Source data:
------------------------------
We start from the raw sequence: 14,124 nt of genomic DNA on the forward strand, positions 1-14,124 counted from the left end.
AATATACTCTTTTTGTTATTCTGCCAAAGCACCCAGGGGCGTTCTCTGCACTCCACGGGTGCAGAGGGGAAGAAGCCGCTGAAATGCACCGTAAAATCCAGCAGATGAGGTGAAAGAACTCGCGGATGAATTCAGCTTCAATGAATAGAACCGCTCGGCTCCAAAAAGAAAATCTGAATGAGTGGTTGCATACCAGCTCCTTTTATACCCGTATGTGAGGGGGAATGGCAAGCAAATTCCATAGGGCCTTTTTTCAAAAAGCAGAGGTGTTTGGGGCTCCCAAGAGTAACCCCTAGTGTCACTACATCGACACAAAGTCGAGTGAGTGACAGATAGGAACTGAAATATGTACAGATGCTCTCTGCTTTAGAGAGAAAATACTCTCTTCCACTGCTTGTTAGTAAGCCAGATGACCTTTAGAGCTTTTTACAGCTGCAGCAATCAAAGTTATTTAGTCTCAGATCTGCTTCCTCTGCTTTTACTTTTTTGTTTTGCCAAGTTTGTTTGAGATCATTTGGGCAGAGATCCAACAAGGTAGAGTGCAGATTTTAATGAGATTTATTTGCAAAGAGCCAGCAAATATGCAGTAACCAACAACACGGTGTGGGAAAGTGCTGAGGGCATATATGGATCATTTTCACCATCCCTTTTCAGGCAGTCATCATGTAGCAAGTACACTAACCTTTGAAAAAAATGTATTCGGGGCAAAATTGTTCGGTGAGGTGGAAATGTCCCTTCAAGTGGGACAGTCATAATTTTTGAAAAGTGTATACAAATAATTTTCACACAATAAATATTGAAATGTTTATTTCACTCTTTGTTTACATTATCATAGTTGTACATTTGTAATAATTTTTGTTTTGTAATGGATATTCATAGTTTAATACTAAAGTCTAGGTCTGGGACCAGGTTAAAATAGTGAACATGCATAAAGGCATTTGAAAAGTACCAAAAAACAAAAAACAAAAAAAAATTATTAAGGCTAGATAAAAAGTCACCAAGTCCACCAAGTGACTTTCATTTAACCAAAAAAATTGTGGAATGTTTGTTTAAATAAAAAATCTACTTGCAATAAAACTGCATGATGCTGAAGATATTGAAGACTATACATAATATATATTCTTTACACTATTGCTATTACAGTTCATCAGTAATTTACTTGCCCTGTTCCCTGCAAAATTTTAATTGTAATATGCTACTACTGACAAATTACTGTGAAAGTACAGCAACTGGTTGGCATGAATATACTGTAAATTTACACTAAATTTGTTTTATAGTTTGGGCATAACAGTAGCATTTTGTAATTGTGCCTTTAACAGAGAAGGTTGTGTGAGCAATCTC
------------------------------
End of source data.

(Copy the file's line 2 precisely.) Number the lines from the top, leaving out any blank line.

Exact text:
AATATACTCTTTTTGTTATTCTGCCAAAGCACCCAGGGGCGTTCTCTGCACTCCACGGGTGCAGAGGGGAAGAAGCCGCTGAAATGCACCGTAAAATCCAGCAGATGAGGTGAAAGAACTCGCGGATGAATTCAGCTTCAATGAATAGAACCGCTCGGCTCCAAAAAGAAAATCTGAATGAGTGGTTGCATACCAGCTCCTTTTATACCCGTATGTGAGGGGGAATGGCAAGCAAATTCCATAGGGCCTTTTTTCAAAAAGCAGAGGTGTTTGGGGCTCCCAAGAGTAACCCCTAGTGTCACTACATCGACACAAAGTCGAGTGAGTGACAGATAGGAACTGAAATATGTACAGATGCTCTCTGCTTTAGAGAGAAAATACTCTCTTCCACTGCTTGTTAGTAAGCCAGATGACCTTTAGAGCTTTTTACAGCTGCAGCAATCAAAGTTATTTAGTCTCAGATCTGCTTCCTCTGCTTTTACTTTTTTGTTTTGCCAAGTTTGTTTGAGATCATTTGGGCAGAGATCCAACAAGGTAGAGTGCAGATTTTAATGAGATTTATTTGCAAAGAGCCAGCAAATATGCAGTAACCAACAACACGGTGTGGGAAAGTGCTGAGGGCATATATGGATCATTTTCACCATCCCTTTTCAGGCAGTCATCATGTAGCAAGTACACTAACCTTTGAAAAAAATGTATTCGGGGCAAAATTGTTCGGTGAGGTGGAAATGTCCCTTCAAGTGGGACAGTCATAATTTTTGAAAAGTGTATACAAATAATTTTCACACAATAAATATTGAAATGTTTATTTCACTCTTTGTTTACATTATCATAGTTGTACATTTGTAATAATTTTTGTTTTGTAATGGATATTCATAGTTTAATACTAAAGTCTAGGTCTGGGACCAGGTTAAAATAGTGAACATGCATAAAGGCATTTGAAAAGTACCAAAAAACAAAAAACAAAAAAAAATTATTAAGGCTAGATAAAAAGTCACCAAGTCCACCAAGTGACTTTCATTTAACCAAAAAAATTGTGGAATGTTTGTTTAAATAAAAAATCTACTTGCAATAAAACTGCATGATGCTGAAGATATTGAAGACTATACATAATATATATTCTTTACACTATTGCTATTACAGTTCATCAGTAATTTACTTGCCCTGTTCCCTGCAAAATTTTAATTGTAATATGCTACTACTGACAAATTACTGTGAAAGTACAGCAACTGGTTGGCATGAATATACTGTAAATTTACACTAAATTTGTTTTATAGTTTGGGCATAACAGTAGCATTTTGTAATTGTGCCTTTAACAGAGAAGGTTGTGTGAGCAATCTC